The City of Enderby has rules in place now that cannabis has been legalized.
In addition to the federal and provincial regulations, local governments such as Enderby may regulate certain matters within their jurisdiction (such as public spaces, land use, and business), over and above what senior government requires.
Chief administrative officer Tate Bengston posted a page of the city’s rules and regulations on its website.
Here is the scoop on cannabis in Enderby:
The consumption of cannabis in public spaces is prohibited in the same manner as the consumption of alcohol.
Personal Growing of Cannabis
Personal growing of cannabis is subject to obtaining a free permit from the City of Enderby; the application for a Personal Growing of Cannabis Permit can be obtained at city hall.
The personal growing of cannabis is prohibited in the following circumstances:
In any mobile unit used on a permanent or temporary basis as a residence;
In any building or structure kept or occupied as a temporary residence;
In any residential dwelling unit occurring as part of a mixed use development;
In multiple occupancy buildings where there are shared walls.
For rental properties, the occupant must obtain the consent of the registered owner(s) of the property as part of the application process.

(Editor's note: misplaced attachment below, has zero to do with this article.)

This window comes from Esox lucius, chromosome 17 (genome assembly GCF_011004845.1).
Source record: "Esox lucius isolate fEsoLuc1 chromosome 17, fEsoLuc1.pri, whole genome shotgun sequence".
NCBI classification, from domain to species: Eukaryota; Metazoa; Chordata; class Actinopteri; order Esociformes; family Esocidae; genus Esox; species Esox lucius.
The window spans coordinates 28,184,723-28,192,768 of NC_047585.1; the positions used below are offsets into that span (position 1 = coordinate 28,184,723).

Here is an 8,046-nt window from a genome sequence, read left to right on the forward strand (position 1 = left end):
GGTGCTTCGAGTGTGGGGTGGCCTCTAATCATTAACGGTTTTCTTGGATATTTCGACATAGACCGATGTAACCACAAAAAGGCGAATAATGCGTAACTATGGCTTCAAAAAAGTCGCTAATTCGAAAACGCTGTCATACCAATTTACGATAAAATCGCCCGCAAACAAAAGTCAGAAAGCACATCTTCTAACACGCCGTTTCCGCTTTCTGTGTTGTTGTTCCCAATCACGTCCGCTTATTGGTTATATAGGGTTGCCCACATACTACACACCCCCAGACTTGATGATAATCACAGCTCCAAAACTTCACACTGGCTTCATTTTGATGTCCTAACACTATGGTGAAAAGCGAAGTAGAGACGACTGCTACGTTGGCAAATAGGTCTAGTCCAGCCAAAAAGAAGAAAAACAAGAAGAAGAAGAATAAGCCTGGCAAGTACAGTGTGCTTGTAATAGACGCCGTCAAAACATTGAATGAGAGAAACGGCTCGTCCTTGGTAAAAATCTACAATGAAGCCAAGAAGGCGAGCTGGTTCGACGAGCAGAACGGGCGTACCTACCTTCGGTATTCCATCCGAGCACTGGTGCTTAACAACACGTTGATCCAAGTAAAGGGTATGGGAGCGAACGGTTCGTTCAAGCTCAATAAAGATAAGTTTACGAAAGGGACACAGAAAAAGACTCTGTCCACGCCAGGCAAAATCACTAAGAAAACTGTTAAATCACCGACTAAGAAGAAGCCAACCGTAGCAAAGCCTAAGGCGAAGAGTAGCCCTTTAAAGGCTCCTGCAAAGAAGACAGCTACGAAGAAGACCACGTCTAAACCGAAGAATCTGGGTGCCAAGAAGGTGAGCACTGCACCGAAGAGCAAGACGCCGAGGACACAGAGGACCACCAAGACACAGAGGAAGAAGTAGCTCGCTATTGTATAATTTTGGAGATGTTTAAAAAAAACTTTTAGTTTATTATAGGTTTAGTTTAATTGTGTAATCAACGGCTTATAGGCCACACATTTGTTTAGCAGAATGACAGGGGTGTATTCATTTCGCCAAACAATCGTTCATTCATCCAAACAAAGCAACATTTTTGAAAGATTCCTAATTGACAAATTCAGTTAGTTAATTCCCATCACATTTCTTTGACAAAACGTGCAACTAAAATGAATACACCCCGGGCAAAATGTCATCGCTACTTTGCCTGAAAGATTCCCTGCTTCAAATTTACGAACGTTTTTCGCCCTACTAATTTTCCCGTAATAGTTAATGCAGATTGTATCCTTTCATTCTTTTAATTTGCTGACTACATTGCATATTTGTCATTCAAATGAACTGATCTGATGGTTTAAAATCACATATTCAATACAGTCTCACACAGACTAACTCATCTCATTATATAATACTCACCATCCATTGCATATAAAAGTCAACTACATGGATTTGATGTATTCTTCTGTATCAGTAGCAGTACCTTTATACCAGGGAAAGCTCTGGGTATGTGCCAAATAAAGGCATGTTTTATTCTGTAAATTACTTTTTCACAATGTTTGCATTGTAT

In order to operate a dispensary, potential retailers must receive a provincial non-medical cannabis retail licence from the province.
The province will refer applications to local governments for consideration and applications will only be approved if they receive a favourable recommendation from the local government.
Applications for City of Enderby approval of a non-medical cannabis retail license can be obtained from city hall.
“Enderby has its application process in place and offers applicants the opportunity to seek conditional local government approval first, and then proceed with the provincial application, or vice versa,” said Bengston. “This flexibility gives more certainty to applicants up front, which will save time and money.”
Cannabis became legal in Canada Oct. 17.